International expansion at youth apparel retailer Abercrombie & Fitch
One of the qualities I appreciate about A&F is how methodically it's run. The company's international presence, or lack thereof, may spring from that steady, cautious approach. This brand's arguably the envy of its peers, having enjoyed many years of success in the United States. But instead of trying to push into international markets too early, A&F first sought to maximize domestic opportunities. After many years of success in that arena, it can now focus greater attention on foreign outreach.
I believe this development approach is important for two reasons, First, by focusing on its domestic footprint, the company tapped into existing distribution systems and leveraged its cost structure in the U.S., squeezing every dime out of its capital investments. Second, by dominating the U.S. market and making a powerful name for itself, A&F has established the kind of momentum needed to launch stores in new markets.
The call revealed several locales where A&F is "aggressively" seeking real estate, including Italy, France, Germany, Spain, Denmark, Sweden, and the U.K. A&F is also focusing a great deal of attention on Japan, starting with the Ginza district in Tokyo.
One size fits all
The company will employ its standardized high-volume store model in international markets. In the Q&A portion of the call, management indicated that there would be "no difference" in product assortment or floor models between Japanese and U.S. stores.
A&F hopes that this standardized model will lead to the same success abroad that it's enjoyed at home. In a prepared statement, CFO Mike Kramer pointed to recent performance from new stores in Canada and the U.K. as a validation of the model.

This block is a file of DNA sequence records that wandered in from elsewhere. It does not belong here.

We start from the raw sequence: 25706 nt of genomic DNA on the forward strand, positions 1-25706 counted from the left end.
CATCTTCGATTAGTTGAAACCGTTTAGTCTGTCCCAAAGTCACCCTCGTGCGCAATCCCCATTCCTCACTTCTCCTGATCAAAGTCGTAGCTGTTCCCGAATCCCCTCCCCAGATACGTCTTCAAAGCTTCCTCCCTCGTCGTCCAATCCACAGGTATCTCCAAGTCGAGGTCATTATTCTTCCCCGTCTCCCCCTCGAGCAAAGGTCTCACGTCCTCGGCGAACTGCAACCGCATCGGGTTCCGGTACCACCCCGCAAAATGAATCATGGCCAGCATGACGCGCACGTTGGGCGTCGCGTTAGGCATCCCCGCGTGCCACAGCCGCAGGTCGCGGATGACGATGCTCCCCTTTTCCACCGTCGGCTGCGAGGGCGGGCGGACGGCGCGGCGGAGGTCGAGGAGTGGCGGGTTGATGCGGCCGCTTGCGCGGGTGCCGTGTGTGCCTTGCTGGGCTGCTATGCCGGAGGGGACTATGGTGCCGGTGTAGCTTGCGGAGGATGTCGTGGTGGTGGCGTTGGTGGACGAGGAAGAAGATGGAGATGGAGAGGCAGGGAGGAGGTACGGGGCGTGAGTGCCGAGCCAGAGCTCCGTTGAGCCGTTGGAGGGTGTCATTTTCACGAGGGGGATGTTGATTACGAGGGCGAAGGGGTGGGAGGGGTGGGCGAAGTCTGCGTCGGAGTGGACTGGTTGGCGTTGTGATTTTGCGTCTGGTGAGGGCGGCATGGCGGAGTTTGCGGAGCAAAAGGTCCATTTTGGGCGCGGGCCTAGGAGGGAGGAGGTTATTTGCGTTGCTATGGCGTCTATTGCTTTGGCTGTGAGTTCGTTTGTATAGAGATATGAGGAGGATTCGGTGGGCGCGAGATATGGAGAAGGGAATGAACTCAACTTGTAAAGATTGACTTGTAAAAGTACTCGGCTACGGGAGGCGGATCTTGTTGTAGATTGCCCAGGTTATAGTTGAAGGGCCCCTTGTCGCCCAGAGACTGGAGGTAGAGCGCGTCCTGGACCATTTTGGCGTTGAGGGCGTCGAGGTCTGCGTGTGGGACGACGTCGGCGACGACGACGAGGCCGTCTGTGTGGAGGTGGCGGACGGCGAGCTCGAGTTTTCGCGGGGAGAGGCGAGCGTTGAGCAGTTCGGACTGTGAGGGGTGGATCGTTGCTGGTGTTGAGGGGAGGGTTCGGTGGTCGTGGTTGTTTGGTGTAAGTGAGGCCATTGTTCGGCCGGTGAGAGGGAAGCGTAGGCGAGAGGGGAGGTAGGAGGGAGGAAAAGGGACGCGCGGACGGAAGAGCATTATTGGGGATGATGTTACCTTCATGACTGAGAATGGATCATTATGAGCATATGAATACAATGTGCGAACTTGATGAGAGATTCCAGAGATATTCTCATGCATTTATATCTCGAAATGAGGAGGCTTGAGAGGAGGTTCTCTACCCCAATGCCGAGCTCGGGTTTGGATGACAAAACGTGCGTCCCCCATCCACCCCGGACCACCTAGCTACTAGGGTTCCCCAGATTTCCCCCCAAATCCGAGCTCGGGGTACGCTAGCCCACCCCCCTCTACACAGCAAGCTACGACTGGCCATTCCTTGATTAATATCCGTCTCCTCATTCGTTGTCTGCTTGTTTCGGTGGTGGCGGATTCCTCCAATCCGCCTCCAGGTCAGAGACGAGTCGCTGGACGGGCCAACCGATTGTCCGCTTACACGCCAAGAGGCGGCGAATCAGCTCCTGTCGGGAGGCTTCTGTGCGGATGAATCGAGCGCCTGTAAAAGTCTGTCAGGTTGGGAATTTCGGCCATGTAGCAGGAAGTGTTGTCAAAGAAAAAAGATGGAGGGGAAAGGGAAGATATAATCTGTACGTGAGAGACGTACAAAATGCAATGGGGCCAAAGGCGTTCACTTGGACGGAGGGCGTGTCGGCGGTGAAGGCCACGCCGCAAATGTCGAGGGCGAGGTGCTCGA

The standardized approach, while certainly a cost-saver, still has its flaws. A certain store model's success in the U.S. won't always translate in different markets and cultures. Witness Google's
I'm guessing that Abercrombie's management wouldn't employ a standardized model if it didn't have the research to support such an approach in new markets. We'll know soon enough how that approach works out.
RUEHL and "Concept 5"
Both the A&F and Hollister brands are in the early stages of international expansion, promising many more years of solid growth. But even as it grows its core brands, A&F is also intent on developing new ones.
The relatively new RUEHL brand has struggled out of the gate, but recent changes to the store design are expected to turn things around. Thankfully, the company plans to ditch the stores' existing multi-floor model in favor of a traditional single-floor style. This should make the stores more easily navigable and cheaper to build. In addition, new RUEHL stores set to open in Annapolis, Md., and Washington Square (in Oregon), among others, will be smaller than the originals.
There was still no mention, however, of any efforts to further differentiate RUEHL merchandise from A&F, something I've argued is sorely needed. Nonetheless, the recent store improvements are expected to help the concept finally turn profitable by Q4 of this year.
And as far as "Concept 5" goes, Kramer assured analysts during the Q&A that "we are investing more in 'Concept 5' than we did in RUEHL from an upfront stage, but hopefully that will secure quicker success." Given RUEHL's early failures, we can only hope so.
Still worth a look
I've leveled criticism at Abercrombie in the past, but I still believe it's one of the finer retailers on the market. With RUEHL improving, a new concept under way, and aggressive international expansion imminent, I can see at least three solid reasons to consider Abercrombie as a possible long-term investment.
Further fashionable Foolishness:
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